“Well,” he said, “you see something did come of it. She used the wrong Magic until she made him beat her. If she’d used the right Magic and said something nice perhaps he wouldn’t have got as drunk as a lord and perhaps — perhaps he might have bought her a new bonnet.”
QUOTES ABOUT POSITIVE THINKING:
One of the new things people began to find out in the last century was that thoughts — just mere thoughts — are as powerful as electric batteries — as good for one as sunlight is, or as bad for one as poison. To let a sad thought or a bad one get into your mind is as dangerous as letting a scarlet fever germ get into your body.
Hence . . .
“Where you tend a rose, my lad, a thistle cannot grow.”
And, if we may say so — the 1993 movie version of The Secret Garden was quite splendid, with Kate Maberly as Mary, and Maggie Smith as Mrs. Medlock. It’s a lovely and artistic depiction of a wondrous book; and viewing it is adamantly recommended.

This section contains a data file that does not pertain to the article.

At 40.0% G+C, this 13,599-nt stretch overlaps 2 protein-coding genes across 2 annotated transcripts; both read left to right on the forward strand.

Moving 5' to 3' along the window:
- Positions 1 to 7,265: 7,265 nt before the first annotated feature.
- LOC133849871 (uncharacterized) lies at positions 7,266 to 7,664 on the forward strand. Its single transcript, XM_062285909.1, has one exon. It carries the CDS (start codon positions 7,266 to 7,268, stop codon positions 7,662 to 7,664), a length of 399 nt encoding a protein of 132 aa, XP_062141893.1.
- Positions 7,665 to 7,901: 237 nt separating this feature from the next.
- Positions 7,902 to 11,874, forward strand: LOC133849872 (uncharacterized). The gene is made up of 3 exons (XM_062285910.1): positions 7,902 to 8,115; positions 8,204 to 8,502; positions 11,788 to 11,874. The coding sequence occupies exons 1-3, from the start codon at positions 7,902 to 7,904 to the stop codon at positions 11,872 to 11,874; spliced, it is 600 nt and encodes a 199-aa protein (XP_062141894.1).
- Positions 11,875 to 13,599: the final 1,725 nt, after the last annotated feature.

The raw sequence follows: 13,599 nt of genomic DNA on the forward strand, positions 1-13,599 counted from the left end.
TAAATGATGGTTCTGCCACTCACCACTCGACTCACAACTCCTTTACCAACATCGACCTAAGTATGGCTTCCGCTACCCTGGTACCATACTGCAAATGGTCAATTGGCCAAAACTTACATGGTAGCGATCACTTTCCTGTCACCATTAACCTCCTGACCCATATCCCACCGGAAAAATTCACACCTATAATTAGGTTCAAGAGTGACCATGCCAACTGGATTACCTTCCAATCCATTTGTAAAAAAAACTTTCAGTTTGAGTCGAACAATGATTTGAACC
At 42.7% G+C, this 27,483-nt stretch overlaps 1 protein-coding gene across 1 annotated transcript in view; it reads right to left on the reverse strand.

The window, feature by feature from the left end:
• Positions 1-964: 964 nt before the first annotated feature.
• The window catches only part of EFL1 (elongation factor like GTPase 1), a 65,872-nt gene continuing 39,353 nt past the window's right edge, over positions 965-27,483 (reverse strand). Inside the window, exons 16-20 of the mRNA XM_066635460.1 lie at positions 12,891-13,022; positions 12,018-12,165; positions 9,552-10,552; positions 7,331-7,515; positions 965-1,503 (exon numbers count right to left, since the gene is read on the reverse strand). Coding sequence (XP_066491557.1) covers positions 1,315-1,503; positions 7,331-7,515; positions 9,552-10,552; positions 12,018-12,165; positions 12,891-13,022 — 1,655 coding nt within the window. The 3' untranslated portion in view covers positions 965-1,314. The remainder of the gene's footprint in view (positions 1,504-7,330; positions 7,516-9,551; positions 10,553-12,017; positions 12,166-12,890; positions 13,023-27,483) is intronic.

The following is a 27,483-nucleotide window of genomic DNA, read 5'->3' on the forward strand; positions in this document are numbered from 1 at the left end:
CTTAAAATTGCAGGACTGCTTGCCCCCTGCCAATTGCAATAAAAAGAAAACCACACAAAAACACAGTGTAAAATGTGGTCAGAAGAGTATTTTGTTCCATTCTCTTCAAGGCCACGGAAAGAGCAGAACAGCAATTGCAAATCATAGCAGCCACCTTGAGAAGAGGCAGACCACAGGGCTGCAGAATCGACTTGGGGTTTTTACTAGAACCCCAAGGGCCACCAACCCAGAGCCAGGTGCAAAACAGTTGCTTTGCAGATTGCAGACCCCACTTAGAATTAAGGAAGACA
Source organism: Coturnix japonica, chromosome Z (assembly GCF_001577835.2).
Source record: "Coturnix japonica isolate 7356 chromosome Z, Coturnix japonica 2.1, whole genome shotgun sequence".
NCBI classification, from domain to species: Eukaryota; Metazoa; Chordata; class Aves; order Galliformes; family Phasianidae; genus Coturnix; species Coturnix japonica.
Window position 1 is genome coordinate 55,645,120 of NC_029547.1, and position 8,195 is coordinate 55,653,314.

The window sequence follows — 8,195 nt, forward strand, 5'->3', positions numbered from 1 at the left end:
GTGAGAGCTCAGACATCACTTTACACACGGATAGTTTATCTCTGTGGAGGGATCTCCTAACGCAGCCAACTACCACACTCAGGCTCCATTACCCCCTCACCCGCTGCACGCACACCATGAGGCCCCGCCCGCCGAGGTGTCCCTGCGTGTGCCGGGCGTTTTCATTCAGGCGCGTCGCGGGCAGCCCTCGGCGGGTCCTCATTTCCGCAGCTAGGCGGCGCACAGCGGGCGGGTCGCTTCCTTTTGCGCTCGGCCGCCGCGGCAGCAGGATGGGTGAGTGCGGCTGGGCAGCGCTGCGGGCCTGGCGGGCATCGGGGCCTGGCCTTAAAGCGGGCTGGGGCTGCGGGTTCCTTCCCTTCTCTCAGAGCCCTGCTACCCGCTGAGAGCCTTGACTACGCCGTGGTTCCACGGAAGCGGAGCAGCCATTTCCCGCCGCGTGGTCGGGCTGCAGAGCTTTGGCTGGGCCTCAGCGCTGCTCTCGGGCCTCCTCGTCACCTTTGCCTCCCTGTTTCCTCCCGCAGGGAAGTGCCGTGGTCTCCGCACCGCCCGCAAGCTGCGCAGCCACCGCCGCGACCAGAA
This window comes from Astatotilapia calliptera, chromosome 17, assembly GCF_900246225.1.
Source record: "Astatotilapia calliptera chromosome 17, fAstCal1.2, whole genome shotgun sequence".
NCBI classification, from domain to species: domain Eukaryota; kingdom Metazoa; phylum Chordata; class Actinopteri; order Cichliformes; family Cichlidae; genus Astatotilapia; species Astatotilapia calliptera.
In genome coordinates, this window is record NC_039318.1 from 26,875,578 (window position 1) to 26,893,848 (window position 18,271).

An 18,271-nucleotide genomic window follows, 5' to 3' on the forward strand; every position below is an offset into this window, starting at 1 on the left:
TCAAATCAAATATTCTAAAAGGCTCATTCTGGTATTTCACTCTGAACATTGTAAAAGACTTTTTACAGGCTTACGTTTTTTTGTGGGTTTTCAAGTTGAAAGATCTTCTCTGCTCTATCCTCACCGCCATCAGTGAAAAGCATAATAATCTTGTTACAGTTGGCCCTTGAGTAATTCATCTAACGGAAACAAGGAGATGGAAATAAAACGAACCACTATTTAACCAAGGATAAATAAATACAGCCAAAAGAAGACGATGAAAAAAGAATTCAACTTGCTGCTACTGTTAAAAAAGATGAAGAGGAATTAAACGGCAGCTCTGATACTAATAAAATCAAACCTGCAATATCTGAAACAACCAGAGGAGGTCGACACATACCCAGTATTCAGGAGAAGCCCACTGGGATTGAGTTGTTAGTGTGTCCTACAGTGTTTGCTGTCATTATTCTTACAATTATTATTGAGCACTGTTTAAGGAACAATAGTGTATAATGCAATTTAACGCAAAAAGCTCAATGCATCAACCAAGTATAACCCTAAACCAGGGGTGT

In our last article, we touched on the first two elements of Greek literature: simplicity and perfection of form. Today, we’ll go on to briefly discuss the last two elements: truth and beauty. We shall readily admit, however, that the former is our primary focus.
And, again, we will mainly be relaying the opinions of Mr. R.W. Livingstone, and providing a concise commentary on his thoughts.
Livingstone wrote: “The third mark of Greek literature . . . is perhaps its most important, certainly its most universal quality. It is truthfulness. The Greeks told no fewer lies than other races, but they had the desire and the power to see the world as it is . . . The Greek truthfulness is spontaneous, natural, and effortless — the native quality of the artist, who sees, and forgets himself in the vision.”